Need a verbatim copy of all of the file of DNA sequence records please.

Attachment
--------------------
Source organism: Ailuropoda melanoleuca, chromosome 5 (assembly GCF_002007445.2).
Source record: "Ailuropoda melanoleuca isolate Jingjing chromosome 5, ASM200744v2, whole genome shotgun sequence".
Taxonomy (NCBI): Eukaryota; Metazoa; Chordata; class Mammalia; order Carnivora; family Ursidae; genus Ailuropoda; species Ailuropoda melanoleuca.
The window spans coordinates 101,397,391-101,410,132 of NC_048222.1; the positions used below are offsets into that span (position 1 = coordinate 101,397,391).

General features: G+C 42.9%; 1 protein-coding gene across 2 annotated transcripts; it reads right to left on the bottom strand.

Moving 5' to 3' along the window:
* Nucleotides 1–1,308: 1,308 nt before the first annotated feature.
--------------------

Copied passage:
Source organism: Ailuropoda melanoleuca, chromosome 5 (assembly GCF_002007445.2).
Source record: "Ailuropoda melanoleuca isolate Jingjing chromosome 5, ASM200744v2, whole genome shotgun sequence".
Taxonomy (NCBI): Eukaryota; Metazoa; Chordata; class Mammalia; order Carnivora; family Ursidae; genus Ailuropoda; species Ailuropoda melanoleuca.
The window spans coordinates 101,397,391-101,410,132 of NC_048222.1; the positions used below are offsets into that span (position 1 = coordinate 101,397,391).

General features: G+C 42.9%; 1 protein-coding gene across 2 annotated transcripts; it reads right to left on the bottom strand.

Moving 5' to 3' along the window:
* Nucleotides 1–1,308: 1,308 nt before the first annotated feature.